visionFor years Richard and I have been saying that a non-profit should consider half of their mission to be about donors. In other words, your mission should be just as much about your donors as the work you’re doing every day to make a difference in the world.
That’s a pretty radical statement. But it’s a philosophy that we believe truly reflects what a non-profit’s work should be about.
Unfortunately, even non-profits who consider themselves “donor-centered” have not embraced this philosophy, especially when it comes to long-term planning and visioning.
Too often, when non-profits think about “where they want to be in five or ten years,” they only think in terms of the organization. “In 5 years, we can eradicate homelessness in our city.” Or “In 10 years we want to ensure 200 million acres of land are protected.”
Those are great visions. I’m not knocking a big vision; in fact, we applaud non-profits that like to think big and be bold. But it’s almost always about them, the organization. We’re asking…
“What about the donor?”
We’re so focused as fundraisers to think about only what we have to do in the next 12 months. Yes, we have to create yearly revenue goals and strategic plans for our donors, but how often are you thinking about how you want to grow a relationship with a donor to take them from $10,000 a year to $50,000 a year over the next 5 years? What would it take to build and nurture a relationship with that donor to make that a reality?
We believe that this is the kind of visioning you should be doing with the donors in your portfolio.
When we do an assessment of a prospective client’s donor file, if the file is large enough, we create a five-year revenue forecast. The way a major gift program really grows is by increasing the average revenue per donor in an MGO’s portfolio.
How do you increase the revenue per donor of each donor in your portfolio? By having a vision for each donor. That vision is predicated on building trust, understanding their passions and interests, building desire around your organization’s mission, and presenting them with inspiring offers around specific programs and projects they will invest in – and then reporting back the impact of that investment.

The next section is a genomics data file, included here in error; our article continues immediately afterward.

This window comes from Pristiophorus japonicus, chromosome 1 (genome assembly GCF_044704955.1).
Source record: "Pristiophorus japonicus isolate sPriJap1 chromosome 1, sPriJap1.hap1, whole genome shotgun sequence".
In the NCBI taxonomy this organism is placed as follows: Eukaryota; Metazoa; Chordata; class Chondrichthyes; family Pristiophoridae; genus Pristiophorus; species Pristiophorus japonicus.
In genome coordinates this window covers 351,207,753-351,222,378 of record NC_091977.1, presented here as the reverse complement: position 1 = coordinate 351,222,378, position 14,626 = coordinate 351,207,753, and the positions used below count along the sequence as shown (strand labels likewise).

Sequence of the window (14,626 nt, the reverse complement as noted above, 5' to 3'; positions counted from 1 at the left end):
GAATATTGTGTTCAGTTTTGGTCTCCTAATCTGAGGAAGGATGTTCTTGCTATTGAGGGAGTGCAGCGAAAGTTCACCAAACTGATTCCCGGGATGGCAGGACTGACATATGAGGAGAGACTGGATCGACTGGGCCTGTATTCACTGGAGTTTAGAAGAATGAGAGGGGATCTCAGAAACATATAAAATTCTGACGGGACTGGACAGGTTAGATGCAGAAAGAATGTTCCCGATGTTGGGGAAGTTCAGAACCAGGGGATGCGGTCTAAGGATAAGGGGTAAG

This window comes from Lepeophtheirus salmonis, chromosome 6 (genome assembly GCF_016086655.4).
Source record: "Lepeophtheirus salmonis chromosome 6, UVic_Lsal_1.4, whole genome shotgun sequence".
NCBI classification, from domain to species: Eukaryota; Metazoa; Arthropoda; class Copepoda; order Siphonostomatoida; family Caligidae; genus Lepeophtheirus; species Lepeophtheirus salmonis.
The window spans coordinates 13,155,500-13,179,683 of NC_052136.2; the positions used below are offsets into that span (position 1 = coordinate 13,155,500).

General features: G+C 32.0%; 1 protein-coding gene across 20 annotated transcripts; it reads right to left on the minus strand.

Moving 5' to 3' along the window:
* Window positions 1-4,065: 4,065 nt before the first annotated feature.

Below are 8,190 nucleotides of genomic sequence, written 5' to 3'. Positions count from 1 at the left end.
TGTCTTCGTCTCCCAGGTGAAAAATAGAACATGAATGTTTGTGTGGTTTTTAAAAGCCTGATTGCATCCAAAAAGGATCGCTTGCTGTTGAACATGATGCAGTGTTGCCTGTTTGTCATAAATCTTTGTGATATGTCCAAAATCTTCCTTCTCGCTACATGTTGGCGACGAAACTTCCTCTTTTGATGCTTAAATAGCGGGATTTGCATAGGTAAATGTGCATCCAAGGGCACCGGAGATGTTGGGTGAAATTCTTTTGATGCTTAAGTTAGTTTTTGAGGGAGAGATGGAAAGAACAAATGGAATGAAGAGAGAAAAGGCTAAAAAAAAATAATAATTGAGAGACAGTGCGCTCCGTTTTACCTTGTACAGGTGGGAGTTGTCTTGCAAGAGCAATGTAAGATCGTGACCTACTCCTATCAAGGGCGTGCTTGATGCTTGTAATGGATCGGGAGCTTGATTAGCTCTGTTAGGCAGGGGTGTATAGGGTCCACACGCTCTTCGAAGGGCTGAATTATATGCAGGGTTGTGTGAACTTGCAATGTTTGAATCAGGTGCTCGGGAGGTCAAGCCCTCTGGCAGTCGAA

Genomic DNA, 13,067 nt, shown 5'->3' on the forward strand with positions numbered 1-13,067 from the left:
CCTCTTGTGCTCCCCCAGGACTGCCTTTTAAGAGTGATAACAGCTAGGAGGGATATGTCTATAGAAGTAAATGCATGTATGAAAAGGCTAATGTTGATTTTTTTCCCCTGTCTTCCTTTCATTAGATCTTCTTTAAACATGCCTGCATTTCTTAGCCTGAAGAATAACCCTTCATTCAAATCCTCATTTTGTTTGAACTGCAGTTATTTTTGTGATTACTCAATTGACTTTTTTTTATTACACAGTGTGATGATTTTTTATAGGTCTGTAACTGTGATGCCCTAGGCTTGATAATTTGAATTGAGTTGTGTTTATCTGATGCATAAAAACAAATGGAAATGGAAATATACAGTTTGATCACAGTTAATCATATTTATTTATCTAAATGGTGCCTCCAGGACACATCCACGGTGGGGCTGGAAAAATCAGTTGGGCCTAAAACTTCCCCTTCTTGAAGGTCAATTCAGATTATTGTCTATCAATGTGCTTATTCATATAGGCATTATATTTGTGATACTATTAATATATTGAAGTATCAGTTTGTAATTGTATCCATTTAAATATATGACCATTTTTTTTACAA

When was the last time you looked at your portfolio and, donor by donor, you created a long- term vision of where you would like that relationship, their engagement and their revenue to be in five years?
If you were truly “donor-centered” – if you saw your donors as your mission as much as what your organization does every day – you’d be casting this kind of vision for each of your donors.
What if you were to say to a donor, “Margaret, you’ve been a generous donor who has been giving around $10,000 a year. I would love for you to be investing $100,000 a year with us in five years. We aren’t there yet as an organization to deserve that, but over time, our organization is going to show you why we’re worthy of that type of gift from you.”
Wow! What a statement. What a vision! And, what a commitment to your donor to show her that you’ll be working hard getting to know her, investing in that relationship, gaining her trust, serving her outrageously and showing her how she’s making an impact on the world.
Perhaps you don’t have to say that to every donor, but what if you believed it and had that kind of vision for all the donors in your portfolio? How would that affect what you’re doing this year, this month and this week? It would change how you think about your donors. I know it would.
Creating a vision isn’t just about your organization’s plans for the future, it’s also as much about your donors. Don’t forget that. This is what being “donor-centered” is truly about. (Tweet it!)